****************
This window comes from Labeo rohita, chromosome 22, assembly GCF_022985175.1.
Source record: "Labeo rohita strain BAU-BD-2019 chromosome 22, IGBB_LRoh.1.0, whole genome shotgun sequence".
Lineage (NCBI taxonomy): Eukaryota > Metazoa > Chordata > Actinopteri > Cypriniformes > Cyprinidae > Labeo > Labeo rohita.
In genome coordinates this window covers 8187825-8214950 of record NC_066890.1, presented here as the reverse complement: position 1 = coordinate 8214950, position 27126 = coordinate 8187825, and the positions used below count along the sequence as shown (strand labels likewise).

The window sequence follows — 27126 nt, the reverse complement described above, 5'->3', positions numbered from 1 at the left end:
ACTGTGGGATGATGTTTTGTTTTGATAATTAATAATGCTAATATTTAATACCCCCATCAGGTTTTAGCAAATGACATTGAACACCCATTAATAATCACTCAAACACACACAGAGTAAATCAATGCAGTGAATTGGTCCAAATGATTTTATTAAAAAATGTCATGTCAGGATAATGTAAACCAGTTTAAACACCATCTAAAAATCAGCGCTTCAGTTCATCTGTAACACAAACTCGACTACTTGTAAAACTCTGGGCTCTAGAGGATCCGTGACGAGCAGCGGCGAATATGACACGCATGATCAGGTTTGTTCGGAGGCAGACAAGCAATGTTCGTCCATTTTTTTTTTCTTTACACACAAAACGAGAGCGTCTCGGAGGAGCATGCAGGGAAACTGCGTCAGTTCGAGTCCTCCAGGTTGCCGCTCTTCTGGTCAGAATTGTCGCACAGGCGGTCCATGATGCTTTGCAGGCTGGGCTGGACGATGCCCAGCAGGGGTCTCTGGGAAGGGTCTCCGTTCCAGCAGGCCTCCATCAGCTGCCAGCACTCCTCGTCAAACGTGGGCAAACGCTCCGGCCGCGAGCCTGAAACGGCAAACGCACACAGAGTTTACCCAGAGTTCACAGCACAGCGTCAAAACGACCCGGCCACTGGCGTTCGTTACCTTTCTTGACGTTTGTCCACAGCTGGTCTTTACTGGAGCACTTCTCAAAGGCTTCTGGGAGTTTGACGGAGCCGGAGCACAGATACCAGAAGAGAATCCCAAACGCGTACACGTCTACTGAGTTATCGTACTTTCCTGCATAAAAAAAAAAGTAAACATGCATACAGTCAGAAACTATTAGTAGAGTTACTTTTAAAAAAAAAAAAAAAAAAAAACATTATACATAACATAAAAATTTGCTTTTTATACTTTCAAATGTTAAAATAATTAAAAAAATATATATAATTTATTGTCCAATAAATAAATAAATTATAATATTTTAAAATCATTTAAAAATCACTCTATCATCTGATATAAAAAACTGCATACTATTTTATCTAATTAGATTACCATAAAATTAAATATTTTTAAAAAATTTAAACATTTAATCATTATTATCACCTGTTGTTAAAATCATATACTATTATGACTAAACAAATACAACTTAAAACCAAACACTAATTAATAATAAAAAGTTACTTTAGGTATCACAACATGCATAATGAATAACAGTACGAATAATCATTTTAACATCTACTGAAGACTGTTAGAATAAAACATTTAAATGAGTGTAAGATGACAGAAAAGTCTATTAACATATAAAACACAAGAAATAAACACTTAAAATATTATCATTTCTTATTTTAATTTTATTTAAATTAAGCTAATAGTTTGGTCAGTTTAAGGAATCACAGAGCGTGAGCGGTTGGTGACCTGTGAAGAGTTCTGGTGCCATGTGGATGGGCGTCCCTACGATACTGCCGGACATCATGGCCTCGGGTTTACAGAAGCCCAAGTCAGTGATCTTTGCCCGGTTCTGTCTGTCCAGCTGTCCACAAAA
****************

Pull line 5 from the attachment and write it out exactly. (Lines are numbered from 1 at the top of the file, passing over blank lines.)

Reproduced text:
The window sequence follows — 27126 nt, the reverse complement described above, 5'->3', positions numbered from 1 at the left end: